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Feature Article

New Time-Traveling PC Game Omensight Wants You To Cancel The Apocalypse

Live, die, repeat.

Omensight is a rather peculiar take on a wartime story. Set shortly before and after the end of the world, you take on the role of a time-traveling deity who must turn back the clock and figure out how to prevent the end of all things. Developed by Spearhead Games--the same team behind Stories: The Paths of Destinies--the developer describes its alluring time-travel narrative as something influenced by the classic detective TV series Columbo. As an apocalyptic detective story, with regular moments action and platforming, it mashes up a number of different genres together, making for a rather unique and intriguing action-adventure game.

With several factions at war, the escalating conflict in a world full of anthropomorphic beings eventually reaches a boiling point--resulting in the demise of all life. While that may seem like the end of the story, it's really only the beginning. Taking on the role of a timeless warrior known as The Harbinger, you're tasked with rewriting history to learn just how the end of the world was set into motion. As you meet each character and learn their story, you'll come to blows with many of the soldiers and monsters in the land who seek to stop The Harbinger from interfering in the conflict. Set within a time-loop of the final day, you'll have to pick a path and learn the fate of each of key character in order to prevent the end of the world from happening again.

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Taking cues from The Legend of Zelda: Majora's Mask, you'll have to be selective about your course of action when it comes to stopping the apocalypse. Each of the supporting characters' particular story takes place across the entire final day, forcing you to commit to one person of interest. After seeing their story through to the finish, the world ends and The Harbinger returns to his base of operations with another clue. Of course, all this meddling on The Harbinger's part won't go unnoticed, and in a number of cases you'll have to fight off enemies and creatures looking to stop you from interfering. Combat has a free-flow style rhythm to it, where you'll be able to bounce between multiple targets and use a number of time-bending powers to gain the upper hand. Moreover, many of the supporting characters you assist--some of which were meant to die in previous events before your interference--can help out during fights, leading to rather hectic battles when against a large group of enemies.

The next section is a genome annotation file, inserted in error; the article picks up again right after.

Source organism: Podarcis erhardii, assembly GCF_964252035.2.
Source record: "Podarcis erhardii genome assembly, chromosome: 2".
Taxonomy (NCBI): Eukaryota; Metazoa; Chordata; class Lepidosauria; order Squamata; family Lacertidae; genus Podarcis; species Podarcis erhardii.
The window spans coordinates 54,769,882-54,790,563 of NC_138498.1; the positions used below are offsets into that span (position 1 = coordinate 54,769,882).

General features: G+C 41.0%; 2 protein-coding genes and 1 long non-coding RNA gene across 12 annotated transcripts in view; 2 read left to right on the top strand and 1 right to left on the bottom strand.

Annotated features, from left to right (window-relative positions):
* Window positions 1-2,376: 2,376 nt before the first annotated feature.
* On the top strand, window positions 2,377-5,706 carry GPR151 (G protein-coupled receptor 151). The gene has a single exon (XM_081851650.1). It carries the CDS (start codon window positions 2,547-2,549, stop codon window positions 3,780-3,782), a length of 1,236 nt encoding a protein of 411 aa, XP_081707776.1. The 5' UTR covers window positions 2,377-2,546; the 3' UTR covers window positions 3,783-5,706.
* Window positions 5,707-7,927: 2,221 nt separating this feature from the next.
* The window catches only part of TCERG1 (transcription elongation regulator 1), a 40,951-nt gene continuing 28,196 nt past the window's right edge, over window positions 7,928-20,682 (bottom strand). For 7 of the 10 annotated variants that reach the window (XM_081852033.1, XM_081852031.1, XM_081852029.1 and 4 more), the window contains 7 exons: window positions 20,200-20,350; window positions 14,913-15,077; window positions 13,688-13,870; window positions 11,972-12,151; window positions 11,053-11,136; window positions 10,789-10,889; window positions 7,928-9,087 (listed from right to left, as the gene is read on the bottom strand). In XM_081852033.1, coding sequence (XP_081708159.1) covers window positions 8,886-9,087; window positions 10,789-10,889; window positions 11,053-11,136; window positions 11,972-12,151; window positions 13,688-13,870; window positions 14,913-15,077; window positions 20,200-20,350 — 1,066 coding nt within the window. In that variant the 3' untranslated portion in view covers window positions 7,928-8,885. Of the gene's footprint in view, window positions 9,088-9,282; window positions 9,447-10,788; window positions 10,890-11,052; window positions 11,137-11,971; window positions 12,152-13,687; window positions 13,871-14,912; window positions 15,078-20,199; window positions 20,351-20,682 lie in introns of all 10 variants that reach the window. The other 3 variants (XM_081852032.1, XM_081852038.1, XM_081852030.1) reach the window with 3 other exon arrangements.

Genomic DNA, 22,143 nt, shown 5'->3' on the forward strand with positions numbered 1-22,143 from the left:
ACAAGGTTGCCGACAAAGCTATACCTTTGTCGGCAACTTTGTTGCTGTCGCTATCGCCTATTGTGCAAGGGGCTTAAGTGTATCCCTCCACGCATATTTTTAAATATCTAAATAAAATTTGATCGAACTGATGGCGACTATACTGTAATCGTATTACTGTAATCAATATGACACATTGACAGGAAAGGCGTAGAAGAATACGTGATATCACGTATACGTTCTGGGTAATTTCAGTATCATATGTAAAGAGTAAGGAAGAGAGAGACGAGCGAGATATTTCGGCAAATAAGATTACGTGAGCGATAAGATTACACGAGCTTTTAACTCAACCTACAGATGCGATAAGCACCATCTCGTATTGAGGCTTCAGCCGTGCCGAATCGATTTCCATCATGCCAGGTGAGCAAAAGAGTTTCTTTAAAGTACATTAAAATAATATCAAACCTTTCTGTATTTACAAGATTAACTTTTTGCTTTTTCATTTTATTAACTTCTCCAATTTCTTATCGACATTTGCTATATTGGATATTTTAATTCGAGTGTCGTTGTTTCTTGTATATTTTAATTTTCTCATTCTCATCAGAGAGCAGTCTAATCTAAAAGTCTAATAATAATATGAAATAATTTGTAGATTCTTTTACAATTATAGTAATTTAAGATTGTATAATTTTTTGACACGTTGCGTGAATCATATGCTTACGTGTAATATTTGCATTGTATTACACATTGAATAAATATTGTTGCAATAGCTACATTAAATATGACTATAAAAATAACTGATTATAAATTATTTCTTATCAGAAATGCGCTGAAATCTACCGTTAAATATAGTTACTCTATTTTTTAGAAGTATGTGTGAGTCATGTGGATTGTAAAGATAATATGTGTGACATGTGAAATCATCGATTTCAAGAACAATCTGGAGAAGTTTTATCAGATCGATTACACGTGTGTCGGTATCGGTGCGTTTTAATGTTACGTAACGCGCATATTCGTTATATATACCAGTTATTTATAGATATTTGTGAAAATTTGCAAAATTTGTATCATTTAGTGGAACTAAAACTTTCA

While in the player hub--located outside of the present timeline--you can examine current clues, along with characters' relationships and connections, and upgrade The Harbinger before planning your next course of action. Though the flow of the narrative can initially come off a bit abrupt, and somewhat episodic, the background of the conflict gradually becomes more detailed--showing a greater depth of world history and each character's place in the world's final hours. One of the more striking elements of Omensight is its strong visual style which feels akin to The Secret of Nihm's balance of whimsical aesthetic with dark undertones.

Set for a 2018 release on PC, Omensight presents its apocalyptic story in a way that shows great attention to the world it's set in. With some rather stunning visuals, and a charming artstyle that confronts a rather bleak atmosphere, Spearhead's upcoming action-adventure game about preventing the apocalypse before it happens is one to watch out for.

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